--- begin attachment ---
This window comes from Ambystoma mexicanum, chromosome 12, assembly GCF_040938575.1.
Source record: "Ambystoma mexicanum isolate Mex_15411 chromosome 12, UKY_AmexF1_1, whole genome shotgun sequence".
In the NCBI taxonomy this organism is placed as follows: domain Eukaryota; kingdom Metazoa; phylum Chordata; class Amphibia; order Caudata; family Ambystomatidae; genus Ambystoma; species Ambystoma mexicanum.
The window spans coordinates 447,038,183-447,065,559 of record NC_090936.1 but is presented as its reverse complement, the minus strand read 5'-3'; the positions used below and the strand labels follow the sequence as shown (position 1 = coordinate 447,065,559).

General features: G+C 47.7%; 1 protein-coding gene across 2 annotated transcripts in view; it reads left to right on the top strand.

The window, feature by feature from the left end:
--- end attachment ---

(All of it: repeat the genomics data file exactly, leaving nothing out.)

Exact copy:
This window comes from Ambystoma mexicanum, chromosome 12, assembly GCF_040938575.1.
Source record: "Ambystoma mexicanum isolate Mex_15411 chromosome 12, UKY_AmexF1_1, whole genome shotgun sequence".
In the NCBI taxonomy this organism is placed as follows: domain Eukaryota; kingdom Metazoa; phylum Chordata; class Amphibia; order Caudata; family Ambystomatidae; genus Ambystoma; species Ambystoma mexicanum.
The window spans coordinates 447,038,183-447,065,559 of record NC_090936.1 but is presented as its reverse complement, the minus strand read 5'-3'; the positions used below and the strand labels follow the sequence as shown (position 1 = coordinate 447,065,559).

General features: G+C 47.7%; 1 protein-coding gene across 2 annotated transcripts in view; it reads left to right on the top strand.

The window, feature by feature from the left end: